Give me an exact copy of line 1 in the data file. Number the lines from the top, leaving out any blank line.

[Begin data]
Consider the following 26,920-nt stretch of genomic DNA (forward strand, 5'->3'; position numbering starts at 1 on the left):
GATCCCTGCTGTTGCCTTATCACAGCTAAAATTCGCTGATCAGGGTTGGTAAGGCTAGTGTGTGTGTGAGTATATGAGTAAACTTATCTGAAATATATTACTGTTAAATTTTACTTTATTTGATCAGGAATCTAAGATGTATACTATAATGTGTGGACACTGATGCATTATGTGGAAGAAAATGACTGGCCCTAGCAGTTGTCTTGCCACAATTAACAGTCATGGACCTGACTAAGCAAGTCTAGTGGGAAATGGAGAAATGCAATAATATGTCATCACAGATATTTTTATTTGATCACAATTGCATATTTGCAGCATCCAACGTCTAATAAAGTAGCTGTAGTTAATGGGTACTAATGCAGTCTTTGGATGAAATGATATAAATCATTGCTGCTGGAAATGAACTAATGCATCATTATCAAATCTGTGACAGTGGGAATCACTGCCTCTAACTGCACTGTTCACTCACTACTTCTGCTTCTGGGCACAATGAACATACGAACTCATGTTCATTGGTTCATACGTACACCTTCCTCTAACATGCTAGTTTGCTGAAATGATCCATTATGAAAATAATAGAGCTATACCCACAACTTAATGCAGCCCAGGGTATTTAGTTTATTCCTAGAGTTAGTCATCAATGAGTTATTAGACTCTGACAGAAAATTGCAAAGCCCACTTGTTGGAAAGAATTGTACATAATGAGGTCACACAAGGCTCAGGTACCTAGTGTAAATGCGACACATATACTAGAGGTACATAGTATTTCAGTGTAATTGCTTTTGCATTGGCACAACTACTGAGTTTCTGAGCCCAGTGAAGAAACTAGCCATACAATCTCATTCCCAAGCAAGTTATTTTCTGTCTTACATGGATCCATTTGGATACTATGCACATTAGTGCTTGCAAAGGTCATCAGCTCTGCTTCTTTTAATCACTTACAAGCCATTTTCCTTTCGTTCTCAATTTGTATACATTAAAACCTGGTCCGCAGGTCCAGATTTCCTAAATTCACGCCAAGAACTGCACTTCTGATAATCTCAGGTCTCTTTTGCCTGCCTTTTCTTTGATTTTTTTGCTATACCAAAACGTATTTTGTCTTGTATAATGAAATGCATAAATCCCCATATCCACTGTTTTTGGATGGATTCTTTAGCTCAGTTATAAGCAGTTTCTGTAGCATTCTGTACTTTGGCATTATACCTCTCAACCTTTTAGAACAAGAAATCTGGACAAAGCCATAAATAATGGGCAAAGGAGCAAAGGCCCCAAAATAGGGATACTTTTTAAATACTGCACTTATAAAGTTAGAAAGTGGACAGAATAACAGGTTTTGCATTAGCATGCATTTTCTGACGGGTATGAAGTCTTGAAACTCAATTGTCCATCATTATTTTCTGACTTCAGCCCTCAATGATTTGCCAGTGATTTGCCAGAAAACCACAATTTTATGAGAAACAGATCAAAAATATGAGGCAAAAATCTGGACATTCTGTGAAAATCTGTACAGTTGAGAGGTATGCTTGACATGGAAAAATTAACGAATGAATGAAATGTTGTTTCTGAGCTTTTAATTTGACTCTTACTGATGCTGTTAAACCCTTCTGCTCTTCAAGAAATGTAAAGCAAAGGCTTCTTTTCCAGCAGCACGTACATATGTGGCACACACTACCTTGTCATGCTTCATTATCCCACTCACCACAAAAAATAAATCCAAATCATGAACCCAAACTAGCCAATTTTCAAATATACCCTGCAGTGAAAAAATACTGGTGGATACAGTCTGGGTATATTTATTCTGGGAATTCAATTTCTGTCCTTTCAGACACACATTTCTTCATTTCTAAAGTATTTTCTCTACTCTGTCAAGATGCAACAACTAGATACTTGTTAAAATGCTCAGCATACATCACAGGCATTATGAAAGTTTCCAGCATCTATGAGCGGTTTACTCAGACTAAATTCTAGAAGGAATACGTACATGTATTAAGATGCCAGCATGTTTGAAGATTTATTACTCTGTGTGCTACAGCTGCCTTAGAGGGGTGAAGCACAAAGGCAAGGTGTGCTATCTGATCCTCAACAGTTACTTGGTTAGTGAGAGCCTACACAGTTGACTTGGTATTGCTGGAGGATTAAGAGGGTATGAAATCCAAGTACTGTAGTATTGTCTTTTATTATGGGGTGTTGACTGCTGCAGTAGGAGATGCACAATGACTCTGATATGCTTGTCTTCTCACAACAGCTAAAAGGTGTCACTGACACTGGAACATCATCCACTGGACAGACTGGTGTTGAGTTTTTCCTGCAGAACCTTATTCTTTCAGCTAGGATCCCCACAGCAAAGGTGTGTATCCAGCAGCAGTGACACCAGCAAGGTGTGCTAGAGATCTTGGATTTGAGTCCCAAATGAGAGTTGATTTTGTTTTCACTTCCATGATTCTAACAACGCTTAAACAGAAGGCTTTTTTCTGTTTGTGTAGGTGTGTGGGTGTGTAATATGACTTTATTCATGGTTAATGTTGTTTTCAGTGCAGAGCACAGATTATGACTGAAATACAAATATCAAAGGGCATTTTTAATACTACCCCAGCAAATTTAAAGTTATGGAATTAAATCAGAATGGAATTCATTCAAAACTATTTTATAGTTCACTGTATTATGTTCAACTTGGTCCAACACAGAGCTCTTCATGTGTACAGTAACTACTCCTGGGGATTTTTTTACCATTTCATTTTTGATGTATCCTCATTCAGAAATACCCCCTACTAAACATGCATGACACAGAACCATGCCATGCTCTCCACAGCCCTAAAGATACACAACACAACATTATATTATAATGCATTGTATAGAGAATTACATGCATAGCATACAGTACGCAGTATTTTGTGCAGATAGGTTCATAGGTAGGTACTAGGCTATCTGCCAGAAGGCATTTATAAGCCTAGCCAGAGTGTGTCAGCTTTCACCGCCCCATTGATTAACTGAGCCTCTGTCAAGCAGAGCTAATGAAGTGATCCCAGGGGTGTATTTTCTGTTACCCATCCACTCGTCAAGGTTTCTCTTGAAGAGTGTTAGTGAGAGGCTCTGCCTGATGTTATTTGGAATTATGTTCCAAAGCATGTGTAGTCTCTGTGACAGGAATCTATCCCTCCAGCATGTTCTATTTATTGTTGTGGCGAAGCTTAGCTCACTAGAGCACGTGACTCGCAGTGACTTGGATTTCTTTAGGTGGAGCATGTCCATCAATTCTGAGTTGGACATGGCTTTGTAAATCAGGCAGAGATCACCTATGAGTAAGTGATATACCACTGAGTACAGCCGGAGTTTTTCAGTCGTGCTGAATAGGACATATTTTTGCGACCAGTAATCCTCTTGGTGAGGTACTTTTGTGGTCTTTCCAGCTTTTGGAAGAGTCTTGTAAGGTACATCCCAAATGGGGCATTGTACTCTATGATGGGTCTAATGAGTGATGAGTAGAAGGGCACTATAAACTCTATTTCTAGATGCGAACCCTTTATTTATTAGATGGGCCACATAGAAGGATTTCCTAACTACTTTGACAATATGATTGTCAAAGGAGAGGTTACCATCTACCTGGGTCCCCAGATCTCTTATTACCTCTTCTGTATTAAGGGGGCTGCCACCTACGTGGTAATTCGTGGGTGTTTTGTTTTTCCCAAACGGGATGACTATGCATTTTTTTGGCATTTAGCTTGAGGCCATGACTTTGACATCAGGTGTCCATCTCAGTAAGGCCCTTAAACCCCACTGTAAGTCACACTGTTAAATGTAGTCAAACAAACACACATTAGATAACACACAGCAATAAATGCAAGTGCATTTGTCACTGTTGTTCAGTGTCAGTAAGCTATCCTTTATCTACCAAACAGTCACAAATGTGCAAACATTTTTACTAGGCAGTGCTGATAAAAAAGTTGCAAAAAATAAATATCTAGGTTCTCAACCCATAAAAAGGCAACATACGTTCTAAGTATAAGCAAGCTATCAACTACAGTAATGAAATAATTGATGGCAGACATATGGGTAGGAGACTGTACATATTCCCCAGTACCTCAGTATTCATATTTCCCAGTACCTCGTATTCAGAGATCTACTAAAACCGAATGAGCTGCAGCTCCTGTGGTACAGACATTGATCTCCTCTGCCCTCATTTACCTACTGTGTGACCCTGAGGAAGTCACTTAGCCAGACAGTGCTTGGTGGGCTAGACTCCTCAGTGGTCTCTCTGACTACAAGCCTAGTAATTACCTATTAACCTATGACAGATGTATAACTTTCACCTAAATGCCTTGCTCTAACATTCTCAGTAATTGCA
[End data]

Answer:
Consider the following 26,920-nt stretch of genomic DNA (forward strand, 5'->3'; position numbering starts at 1 on the left):